Ernst & Young financial services tax partner Stephen Bruce agreed, saying that determining whether a client may have committed a tax crime could require much investigation.

"Existing anti-money laundering rules already require banks to identify the ultimate beneficiary of funds. With this new rule, they have to establish the why," he said.

"Why has a client set up a certain structure in a certain way, or why are they investing via a third jurisdiction? Why are they using an entity in the Cayman Islands, for example, to invest their funds?"

It has also been somewhat tricky for banks to determine which of their clients have a high tax risk, as the definition of this has been left to the banks' discretion, Mr Bruce added.

The Private Banking Industry Group released a set of guidelines in March to help member firms identify potential tax cheats ahead of the new law.

However, these guidelines apply to only private banks, Mr Bruce noted, whereas the new law extends to all other areas of banking as well.

KPMG's Mr Lau said the lack of an industry-wide benchmark makes it tough for banks to determine just how much they should do before they can be satisfied that a client is not committing a tax crime.

Mr Lau gave this example: A client is the 100 per cent shareholder of Company A in Indonesia, which holds all the shares of Company B in Mauritius, which in turn holds the shares of Company C in Singapore.

Say Company C approaches the bank to open an account with $10 million.

The bank can ask who owns Company C, and then who owns Company B, and so on until it finds the eventual beneficiary of the funds. This three-tier holding structure is quite simple to investigate.

But in some cases, the structure of a client's holdings can be a lot more complex, so banks have to decide just how deep they want to dig, Mr Lau said.

"Should they stop at three tiers? Five? 10? It's up to the banks' own discretion. You don't want to turn off the client unnecessarily or use up a lot of time and resources to investigate someone who may be perfectly clean, but on the other hand you have to be vigilant," he said.

Banks said they have committed significant resources to the process of preparing for the new law.

"This has been an extensive bank-wide exercise that has involved, among other things, process enhancements, comprehensive staff training, revisions and improvements made to our policies and procedures and the careful review of all customer data," said OCBC Bank's head of group legal and regulatory compliance, Ms Loretta Yuen.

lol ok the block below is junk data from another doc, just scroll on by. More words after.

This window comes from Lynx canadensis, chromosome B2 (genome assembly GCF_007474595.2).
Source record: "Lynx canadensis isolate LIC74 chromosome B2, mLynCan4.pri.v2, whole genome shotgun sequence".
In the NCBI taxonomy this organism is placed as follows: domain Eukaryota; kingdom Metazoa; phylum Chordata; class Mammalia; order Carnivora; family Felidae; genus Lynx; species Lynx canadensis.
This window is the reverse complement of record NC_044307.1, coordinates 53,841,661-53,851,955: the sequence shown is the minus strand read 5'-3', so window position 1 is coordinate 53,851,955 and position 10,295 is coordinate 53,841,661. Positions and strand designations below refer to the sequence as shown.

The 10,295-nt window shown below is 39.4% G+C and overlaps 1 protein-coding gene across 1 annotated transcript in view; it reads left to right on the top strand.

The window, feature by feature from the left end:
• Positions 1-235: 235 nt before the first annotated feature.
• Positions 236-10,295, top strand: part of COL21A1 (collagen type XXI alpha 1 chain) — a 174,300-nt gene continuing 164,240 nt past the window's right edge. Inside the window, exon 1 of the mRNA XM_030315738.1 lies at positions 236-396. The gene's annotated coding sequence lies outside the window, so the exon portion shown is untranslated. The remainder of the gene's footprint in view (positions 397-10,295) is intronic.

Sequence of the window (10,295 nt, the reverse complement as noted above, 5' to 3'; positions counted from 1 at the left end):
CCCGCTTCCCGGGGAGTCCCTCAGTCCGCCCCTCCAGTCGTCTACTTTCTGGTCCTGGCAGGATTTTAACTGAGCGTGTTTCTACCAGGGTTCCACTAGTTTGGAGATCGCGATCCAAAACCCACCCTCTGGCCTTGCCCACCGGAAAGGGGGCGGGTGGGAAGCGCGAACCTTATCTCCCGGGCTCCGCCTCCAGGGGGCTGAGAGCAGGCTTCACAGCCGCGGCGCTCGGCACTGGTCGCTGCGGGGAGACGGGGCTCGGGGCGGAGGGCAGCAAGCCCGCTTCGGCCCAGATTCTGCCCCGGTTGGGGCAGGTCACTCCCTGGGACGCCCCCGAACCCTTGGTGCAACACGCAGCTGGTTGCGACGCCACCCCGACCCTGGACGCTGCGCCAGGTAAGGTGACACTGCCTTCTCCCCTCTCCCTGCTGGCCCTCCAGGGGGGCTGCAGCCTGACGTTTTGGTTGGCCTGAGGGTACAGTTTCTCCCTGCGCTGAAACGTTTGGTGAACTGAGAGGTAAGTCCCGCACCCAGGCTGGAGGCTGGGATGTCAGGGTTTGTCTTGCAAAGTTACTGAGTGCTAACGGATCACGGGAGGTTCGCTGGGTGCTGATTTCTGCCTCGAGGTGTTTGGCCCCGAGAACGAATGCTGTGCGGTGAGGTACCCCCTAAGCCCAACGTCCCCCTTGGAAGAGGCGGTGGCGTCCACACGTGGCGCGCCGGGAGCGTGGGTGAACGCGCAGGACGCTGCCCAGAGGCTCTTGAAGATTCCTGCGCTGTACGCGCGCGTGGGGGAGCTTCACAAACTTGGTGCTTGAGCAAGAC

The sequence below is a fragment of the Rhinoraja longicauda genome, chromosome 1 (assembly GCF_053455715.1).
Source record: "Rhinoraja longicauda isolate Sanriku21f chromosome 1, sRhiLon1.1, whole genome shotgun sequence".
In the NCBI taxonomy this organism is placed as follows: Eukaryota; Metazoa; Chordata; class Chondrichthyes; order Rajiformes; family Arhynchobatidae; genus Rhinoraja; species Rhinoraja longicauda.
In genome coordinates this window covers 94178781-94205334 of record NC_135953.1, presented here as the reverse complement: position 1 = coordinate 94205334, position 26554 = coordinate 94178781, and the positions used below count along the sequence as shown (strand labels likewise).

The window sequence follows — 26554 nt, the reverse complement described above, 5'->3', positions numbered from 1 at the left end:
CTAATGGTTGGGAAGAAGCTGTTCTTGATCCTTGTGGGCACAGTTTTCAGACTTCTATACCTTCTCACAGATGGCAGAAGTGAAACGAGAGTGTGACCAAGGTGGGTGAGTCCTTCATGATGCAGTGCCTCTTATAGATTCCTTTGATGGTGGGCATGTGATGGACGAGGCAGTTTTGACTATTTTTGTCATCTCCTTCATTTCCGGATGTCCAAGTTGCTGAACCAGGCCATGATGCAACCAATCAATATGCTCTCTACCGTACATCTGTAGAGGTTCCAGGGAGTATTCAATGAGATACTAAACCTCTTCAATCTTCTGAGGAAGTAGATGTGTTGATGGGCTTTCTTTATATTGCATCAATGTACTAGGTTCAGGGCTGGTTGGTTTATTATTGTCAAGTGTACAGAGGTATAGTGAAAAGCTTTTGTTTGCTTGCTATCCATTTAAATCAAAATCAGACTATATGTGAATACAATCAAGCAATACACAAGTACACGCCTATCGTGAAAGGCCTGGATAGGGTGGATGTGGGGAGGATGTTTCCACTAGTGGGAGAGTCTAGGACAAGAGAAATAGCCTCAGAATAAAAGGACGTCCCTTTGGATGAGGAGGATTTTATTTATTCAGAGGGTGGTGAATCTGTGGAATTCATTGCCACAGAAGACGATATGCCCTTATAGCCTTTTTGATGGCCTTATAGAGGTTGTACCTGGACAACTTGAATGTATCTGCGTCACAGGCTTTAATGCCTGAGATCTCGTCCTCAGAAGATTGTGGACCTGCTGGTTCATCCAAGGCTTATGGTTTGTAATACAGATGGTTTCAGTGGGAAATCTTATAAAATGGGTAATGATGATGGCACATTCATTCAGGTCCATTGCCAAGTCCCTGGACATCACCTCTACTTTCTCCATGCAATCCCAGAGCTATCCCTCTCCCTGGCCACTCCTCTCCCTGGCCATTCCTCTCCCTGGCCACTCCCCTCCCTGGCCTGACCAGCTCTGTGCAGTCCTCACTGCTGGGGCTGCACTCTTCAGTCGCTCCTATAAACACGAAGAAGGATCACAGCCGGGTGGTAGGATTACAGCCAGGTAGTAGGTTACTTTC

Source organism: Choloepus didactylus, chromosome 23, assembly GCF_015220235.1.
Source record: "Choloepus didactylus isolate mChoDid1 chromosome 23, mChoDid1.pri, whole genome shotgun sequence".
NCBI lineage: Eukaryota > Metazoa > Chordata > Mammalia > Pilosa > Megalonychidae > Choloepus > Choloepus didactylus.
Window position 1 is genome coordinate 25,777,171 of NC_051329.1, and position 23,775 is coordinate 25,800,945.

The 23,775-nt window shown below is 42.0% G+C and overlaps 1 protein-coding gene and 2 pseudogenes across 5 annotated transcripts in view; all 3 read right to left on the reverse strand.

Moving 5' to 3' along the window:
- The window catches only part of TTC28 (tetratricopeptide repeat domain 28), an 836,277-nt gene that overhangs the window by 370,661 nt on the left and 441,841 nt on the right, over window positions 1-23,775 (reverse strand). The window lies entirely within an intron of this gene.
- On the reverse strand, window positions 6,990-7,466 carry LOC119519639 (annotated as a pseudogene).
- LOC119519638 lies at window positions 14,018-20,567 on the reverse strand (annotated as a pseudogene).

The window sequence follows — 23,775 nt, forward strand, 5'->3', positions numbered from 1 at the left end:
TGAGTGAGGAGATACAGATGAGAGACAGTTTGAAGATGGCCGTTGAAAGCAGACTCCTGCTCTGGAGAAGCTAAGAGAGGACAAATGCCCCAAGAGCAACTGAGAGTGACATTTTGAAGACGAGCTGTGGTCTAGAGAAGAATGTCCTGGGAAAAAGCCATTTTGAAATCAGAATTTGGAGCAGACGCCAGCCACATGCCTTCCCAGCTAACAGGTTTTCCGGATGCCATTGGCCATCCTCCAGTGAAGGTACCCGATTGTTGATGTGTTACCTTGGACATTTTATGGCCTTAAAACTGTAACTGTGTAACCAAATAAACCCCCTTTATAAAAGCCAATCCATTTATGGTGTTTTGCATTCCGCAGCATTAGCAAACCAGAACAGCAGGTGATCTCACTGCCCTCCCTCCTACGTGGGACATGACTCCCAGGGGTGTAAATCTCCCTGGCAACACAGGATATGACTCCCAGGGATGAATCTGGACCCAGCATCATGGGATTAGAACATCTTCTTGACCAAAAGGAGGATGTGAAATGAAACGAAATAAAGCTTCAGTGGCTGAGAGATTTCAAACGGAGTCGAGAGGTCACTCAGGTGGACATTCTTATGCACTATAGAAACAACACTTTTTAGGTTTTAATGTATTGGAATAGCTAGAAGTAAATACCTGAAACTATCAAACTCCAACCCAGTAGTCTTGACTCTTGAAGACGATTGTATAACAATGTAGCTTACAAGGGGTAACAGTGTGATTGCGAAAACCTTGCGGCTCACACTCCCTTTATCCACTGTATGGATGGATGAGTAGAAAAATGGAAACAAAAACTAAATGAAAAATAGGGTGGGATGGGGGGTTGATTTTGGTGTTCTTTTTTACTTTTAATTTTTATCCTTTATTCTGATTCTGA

UBS Singapore set up a project task force to ensure that it would comply with all the new measures and that all relevant stakeholders were effectively briefed and trained before today.

The Standard Chartered compliance team began training staff across its consumer, private bank and wholesale businesses on how to spot tax evasion last December.

Barclays' head of compliance at its wealth and investment management division, Mr Hoo Hui Joo, said: "Over the last 18 months, we have progressively implemented a framework including training, client screening, client selection and risk-based assessment of our clients' tax profiles."

Barclays has also issued tax declaration forms to certain clients, and has been conducting tax-specific training for bankers, ensuring that they are equipped to identify red flags, he added.

Asking existing clients questions about the source of their funds and their tax-related activities has been tricky, bankers said.

"We've had to call up some clients who have been with us many years, and ask them questions about their fund flows and of course they want to know, 'Why are you asking me now?'" said a senior banker at an international bank. "Sometimes they get defensive and say, 'Nobody else is asking me these questions, so why are you doing it?'"

Such challenges are par for the course for the banks, which said they are confident that they are compliant with the new law and agree with its principles.

"The new measures will further reinforce industry-wide enforcement of anti-money laundering programmes so that detection and due diligence processes for suspicious financial activities become even more robust," said Citi Singapore's head of country compliance, Ms Goh Siew Lian.